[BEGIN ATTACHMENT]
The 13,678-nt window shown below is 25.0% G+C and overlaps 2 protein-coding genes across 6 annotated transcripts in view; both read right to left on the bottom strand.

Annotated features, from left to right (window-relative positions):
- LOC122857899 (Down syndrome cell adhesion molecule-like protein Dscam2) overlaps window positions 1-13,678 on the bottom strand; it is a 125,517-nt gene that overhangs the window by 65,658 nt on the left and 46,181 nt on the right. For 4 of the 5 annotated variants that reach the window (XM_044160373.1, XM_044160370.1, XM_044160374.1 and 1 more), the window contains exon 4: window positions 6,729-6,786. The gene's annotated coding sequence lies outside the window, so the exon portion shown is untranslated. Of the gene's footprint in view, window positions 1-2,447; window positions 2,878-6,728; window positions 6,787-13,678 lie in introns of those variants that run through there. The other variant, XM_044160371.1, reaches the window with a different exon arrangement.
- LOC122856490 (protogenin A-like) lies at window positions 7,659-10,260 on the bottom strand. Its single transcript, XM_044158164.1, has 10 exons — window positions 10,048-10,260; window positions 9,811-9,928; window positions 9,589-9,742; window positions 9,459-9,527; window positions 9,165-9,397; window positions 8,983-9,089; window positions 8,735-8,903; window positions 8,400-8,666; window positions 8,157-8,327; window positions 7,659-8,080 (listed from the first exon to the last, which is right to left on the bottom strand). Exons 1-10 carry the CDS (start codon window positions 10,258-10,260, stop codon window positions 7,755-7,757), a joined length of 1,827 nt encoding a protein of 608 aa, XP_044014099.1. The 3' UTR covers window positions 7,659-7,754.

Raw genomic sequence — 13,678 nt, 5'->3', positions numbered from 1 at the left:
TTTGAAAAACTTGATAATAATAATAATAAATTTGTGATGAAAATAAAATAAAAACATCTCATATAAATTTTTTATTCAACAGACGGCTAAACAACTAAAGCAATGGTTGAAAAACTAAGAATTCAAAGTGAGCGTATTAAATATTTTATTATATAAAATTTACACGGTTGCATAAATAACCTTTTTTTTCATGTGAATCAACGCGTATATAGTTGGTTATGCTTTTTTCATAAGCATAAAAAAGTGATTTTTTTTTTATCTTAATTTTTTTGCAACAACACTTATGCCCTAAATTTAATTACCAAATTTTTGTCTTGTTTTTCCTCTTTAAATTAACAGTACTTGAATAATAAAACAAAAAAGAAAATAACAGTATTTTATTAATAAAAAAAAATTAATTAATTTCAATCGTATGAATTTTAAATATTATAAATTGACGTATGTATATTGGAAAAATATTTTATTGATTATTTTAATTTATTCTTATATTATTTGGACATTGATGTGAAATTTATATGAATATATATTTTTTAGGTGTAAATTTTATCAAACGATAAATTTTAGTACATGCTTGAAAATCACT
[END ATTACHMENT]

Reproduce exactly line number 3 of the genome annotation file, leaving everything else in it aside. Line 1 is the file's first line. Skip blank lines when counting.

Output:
- LOC122857899 (Down syndrome cell adhesion molecule-like protein Dscam2) overlaps window positions 1-13,678 on the bottom strand; it is a 125,517-nt gene that overhangs the window by 65,658 nt on the left and 46,181 nt on the right. For 4 of the 5 annotated variants that reach the window (XM_044160373.1, XM_044160370.1, XM_044160374.1 and 1 more), the window contains exon 4: window positions 6,729-6,786. The gene's annotated coding sequence lies outside the window, so the exon portion shown is untranslated. Of the gene's footprint in view, window positions 1-2,447; window positions 2,878-6,728; window positions 6,787-13,678 lie in introns of those variants that run through there. The other variant, XM_044160371.1, reaches the window with a different exon arrangement.